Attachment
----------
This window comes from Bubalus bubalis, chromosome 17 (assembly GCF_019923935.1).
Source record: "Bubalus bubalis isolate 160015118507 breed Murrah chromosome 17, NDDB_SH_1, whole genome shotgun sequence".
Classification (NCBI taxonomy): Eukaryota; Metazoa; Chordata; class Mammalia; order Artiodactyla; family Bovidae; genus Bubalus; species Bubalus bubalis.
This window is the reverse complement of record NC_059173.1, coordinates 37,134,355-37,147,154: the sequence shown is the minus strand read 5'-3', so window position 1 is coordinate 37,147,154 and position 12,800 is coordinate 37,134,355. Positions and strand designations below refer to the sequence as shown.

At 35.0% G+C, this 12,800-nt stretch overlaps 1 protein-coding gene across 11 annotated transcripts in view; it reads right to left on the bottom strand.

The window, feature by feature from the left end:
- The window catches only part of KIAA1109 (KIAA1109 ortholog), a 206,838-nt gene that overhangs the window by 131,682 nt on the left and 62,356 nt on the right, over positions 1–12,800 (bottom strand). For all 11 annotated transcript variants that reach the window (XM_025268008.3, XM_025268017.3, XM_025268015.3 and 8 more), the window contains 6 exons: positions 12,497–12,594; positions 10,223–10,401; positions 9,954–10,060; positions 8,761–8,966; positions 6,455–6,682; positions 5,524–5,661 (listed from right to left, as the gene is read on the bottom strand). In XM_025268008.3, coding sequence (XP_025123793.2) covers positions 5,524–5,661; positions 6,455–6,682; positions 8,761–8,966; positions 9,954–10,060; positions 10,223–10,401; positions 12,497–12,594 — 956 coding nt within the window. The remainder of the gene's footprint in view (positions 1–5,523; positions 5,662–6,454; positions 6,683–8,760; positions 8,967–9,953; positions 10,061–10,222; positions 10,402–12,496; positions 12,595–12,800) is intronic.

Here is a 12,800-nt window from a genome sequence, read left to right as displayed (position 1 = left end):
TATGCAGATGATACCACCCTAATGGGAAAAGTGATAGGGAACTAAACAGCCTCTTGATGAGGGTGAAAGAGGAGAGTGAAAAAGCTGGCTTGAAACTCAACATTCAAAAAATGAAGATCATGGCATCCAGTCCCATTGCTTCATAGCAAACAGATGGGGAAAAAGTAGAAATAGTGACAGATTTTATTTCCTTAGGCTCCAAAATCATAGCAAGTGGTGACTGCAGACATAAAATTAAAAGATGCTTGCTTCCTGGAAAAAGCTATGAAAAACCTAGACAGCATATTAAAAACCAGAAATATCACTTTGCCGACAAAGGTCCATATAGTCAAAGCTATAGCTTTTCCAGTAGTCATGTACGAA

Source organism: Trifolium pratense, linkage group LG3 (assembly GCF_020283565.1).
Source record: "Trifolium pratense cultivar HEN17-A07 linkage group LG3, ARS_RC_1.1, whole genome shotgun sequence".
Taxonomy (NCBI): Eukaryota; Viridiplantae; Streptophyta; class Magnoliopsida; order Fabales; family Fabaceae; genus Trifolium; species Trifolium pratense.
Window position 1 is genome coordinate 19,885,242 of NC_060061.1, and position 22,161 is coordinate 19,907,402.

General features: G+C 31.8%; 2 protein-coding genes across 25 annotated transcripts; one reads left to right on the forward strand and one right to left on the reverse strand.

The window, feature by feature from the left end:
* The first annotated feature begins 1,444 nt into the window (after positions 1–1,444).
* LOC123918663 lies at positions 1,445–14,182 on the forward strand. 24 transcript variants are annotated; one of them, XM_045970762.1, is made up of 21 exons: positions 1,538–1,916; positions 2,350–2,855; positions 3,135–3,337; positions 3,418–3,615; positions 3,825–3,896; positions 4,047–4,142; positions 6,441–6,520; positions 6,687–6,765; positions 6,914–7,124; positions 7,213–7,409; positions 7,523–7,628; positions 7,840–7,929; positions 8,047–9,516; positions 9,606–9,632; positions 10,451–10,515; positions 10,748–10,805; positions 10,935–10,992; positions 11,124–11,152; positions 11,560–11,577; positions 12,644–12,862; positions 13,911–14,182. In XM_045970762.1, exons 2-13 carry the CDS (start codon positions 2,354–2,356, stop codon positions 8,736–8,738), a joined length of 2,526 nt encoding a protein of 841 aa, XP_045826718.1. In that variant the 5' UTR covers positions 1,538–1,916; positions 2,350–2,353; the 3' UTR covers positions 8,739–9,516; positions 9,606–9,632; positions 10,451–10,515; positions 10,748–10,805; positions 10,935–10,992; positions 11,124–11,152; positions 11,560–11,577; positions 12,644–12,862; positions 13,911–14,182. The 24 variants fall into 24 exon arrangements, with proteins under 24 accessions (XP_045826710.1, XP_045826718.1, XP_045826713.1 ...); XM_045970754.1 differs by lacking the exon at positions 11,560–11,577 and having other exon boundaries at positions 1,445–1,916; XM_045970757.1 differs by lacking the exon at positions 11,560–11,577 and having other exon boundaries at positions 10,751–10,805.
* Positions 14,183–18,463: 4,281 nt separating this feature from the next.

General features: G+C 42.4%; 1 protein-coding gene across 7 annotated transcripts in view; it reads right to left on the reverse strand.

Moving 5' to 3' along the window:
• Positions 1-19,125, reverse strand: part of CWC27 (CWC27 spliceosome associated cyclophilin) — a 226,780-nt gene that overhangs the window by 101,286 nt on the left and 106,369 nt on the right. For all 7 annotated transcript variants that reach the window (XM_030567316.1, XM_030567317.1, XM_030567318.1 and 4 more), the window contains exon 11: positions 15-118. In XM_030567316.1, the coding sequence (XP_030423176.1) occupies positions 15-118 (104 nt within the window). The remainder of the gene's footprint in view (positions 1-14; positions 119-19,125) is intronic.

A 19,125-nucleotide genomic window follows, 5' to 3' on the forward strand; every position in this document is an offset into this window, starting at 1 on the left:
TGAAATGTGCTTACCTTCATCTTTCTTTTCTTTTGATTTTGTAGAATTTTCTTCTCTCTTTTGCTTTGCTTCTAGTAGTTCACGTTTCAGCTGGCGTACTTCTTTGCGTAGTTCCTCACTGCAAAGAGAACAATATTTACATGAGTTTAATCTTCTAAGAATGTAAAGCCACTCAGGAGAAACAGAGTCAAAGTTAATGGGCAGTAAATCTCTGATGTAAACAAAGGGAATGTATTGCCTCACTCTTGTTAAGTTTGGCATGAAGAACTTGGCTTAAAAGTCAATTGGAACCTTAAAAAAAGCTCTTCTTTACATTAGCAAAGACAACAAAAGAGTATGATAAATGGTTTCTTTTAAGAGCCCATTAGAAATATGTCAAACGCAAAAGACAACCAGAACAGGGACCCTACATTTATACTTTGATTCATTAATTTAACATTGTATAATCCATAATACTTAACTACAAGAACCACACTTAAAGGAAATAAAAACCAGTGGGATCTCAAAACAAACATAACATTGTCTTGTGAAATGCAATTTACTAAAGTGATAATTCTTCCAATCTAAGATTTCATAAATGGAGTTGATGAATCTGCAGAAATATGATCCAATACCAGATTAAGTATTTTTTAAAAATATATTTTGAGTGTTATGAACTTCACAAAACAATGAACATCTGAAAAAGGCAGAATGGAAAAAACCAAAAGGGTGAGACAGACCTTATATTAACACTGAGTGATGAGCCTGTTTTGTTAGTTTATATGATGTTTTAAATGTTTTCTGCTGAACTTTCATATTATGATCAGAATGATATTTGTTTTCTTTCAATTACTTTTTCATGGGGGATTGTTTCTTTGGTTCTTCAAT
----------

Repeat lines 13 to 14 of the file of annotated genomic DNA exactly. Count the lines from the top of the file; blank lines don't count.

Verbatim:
Window position 1 is genome coordinate 19,885,242 of NC_060061.1, and position 22,161 is coordinate 19,907,402.

General features: G+C 31.8%; 2 protein-coding genes across 25 annotated transcripts; one reads left to right on the forward strand and one right to left on the reverse strand.